In Quebec the remote regions have a travel problem especially if there is not a school connection to hockey. Depending on specific circumstances could see the advantage of fragmenting into more association while under other circumstances consolidating into fewer.

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10-28-2013, 12:48 AM
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Hockey Canada C.A.H.A

Quote:
Originally Posted by BadgerBruce View Post
My interest in Murray Costello is largely related to his role as the primary broker of the 1994 merger that created the modern incarnation of Hockey Canada. Bob Nicholson assumed the reins of the newly-integrated governing body just a few years later, so in many respects brokering the merger was Costello's final act of enduring significance after holding the CAHA presidency for 15 consecutive years. But you folks are correct -- he did not assume a CAHA leadership role until more than a decade after the sponsorship system ended. My mistake.

The relationship between Hockey Canada and the CAHA was rocky from the start. HC had a federal mandate to "oversee" ALL hockey in Canada (indeed, both the Habs and the Maple Leafs were original HC members in '68), but no authority whatsoever as a governing body. Further, HC's mission was strictly to elevate Canada's international performance, nothing else.

Think about that within a 1968 youth hockey context. The CAHA had just spent 30 years in a financially profitable NHL sponsorship system where kids grew up wanting to sign C-cards and eventually play for the Habs or Leafs, not the Belleville Mcfarlands.

That's where Costello comes in, after about 10 years of CAHA floundering in the 70s. To me, he's a pivotal figure in the "re-missioning" of the CAHA from an NHL-centric body to an almost jingoistic "Team Canada" focused body, beginning around 1980 and culminating in the 1994 merger, where the "new" agenda became a reality.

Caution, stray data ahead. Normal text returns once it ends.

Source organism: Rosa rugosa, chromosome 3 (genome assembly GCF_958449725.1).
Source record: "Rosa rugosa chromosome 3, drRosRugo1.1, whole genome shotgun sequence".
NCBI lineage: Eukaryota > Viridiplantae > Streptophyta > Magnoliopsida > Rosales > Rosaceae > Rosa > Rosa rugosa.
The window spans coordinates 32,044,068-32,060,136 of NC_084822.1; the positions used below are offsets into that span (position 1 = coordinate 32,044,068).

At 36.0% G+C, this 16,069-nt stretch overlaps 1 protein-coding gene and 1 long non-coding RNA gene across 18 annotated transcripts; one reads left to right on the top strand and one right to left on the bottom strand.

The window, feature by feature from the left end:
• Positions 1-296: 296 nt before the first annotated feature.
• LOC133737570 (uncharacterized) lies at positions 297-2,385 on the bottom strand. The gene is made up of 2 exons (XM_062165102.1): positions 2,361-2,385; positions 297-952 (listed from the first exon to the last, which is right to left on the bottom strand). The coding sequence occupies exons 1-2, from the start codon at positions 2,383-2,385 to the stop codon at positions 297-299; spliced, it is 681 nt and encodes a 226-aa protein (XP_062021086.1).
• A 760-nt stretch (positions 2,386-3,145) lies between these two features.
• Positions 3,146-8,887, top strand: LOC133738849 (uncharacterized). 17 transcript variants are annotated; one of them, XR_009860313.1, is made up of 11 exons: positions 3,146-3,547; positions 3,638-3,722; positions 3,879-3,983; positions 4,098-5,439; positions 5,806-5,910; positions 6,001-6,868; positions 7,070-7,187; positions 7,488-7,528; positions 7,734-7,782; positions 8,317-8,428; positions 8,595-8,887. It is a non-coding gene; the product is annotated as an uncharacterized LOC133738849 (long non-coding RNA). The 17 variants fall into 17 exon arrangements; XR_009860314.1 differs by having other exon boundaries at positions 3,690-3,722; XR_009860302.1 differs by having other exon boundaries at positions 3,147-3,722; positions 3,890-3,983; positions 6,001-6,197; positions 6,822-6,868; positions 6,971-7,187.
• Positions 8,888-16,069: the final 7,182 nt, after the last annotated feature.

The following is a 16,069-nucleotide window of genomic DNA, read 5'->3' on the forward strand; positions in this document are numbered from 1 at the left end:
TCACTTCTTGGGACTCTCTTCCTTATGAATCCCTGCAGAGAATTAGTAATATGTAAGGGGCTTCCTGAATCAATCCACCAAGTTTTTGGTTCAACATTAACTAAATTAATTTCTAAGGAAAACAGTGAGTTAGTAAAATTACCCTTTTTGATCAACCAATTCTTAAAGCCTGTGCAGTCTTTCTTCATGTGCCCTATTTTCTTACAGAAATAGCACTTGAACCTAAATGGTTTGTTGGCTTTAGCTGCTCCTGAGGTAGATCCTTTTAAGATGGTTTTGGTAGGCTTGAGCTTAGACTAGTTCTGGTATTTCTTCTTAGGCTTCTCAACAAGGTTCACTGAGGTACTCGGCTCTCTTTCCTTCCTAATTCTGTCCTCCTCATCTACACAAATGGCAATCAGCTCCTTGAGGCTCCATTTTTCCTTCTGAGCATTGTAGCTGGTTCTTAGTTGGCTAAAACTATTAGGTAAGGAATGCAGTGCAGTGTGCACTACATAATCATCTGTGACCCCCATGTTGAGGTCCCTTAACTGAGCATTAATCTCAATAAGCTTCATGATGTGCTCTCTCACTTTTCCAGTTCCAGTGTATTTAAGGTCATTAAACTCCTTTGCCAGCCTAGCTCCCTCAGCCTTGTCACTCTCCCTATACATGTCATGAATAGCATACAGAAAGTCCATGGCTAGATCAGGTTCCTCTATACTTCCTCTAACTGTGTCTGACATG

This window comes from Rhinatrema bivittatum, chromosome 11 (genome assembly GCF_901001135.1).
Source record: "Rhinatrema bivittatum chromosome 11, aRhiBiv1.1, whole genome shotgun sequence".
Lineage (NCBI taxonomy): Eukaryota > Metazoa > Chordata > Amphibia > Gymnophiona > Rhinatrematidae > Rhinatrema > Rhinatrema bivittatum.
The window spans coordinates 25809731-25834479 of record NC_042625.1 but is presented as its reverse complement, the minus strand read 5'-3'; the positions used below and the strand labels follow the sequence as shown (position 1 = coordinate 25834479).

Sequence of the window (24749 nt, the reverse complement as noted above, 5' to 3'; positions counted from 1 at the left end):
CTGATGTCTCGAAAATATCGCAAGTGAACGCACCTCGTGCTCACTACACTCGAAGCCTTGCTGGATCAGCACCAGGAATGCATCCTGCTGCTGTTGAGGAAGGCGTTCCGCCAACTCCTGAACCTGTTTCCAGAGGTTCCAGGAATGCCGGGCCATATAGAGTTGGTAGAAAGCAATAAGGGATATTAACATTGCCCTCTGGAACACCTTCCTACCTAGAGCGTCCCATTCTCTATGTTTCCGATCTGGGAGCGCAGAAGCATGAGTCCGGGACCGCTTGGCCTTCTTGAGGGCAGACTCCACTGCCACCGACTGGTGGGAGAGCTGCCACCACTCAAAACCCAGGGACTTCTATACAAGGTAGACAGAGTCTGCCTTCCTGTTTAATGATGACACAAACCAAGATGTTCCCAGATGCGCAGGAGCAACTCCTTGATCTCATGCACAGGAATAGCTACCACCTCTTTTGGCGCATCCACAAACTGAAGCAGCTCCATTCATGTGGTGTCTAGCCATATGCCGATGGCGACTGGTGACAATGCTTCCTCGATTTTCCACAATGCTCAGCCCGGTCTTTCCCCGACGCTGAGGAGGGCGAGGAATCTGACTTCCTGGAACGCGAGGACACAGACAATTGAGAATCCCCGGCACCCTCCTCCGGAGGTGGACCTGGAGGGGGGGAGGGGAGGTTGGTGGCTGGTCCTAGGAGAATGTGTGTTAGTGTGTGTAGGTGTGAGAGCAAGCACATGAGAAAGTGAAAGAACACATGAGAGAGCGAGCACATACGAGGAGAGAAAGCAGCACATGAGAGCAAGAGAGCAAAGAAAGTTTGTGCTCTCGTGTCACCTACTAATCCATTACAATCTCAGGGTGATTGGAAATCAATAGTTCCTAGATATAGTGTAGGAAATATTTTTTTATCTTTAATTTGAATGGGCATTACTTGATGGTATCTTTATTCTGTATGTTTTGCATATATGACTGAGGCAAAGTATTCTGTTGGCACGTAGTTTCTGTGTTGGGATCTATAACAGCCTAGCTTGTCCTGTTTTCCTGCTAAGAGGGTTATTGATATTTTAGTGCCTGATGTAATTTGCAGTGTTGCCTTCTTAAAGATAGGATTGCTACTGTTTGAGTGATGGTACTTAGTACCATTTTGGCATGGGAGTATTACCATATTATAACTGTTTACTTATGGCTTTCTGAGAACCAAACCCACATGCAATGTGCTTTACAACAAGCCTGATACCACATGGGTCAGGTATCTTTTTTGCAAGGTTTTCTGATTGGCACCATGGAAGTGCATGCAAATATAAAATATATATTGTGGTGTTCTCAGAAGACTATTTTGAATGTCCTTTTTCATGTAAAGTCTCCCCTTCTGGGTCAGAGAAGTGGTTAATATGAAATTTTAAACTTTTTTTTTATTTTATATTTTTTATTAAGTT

The impact on youth hockey has been profound, to say the least.
Hockey Canada, C.A.H.A. Main experience is with Hockey Quebec. Basic issue since the seventies and before is that the various governing bodies under the C.A.H.A. or Hockey Canada, is that they are not pro-active, rather very slow to re-act.

The hockey year issue was finally resolved. Now every jurisdiction follows the calendar year. The issue of importing, now buried in the three junior entry drafts, still exists and no solution is close. The relationship with school hockey is weaker than it was in the fifties when some of the original elite organizations were formed.

Most troubling is the inability to integrate diversity. Alliance Hockey, a parallel option and off-season AAA hockey being two immediate examples.

That said, there has been a great deal of progress during the last 10 seasons especially at the elite levels and eliminating the violence. More of a Dave Branch initiative than anything.

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10-28-2013, 09:48 AM
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Basic issue since the seventies and before is that the various governing bodies under the C.A.H.A. or Hockey Canada, is that they are not pro-active, rather very slow to re-act. The relationship with school hockey is weaker than it was in the fifties when some of the original elite organizations were formed.

That pretty much nails it. The last thing I want to do is over-simplify the current situation, where just 1-in-10 Canadian boys are registered in HC-sanctioned programs.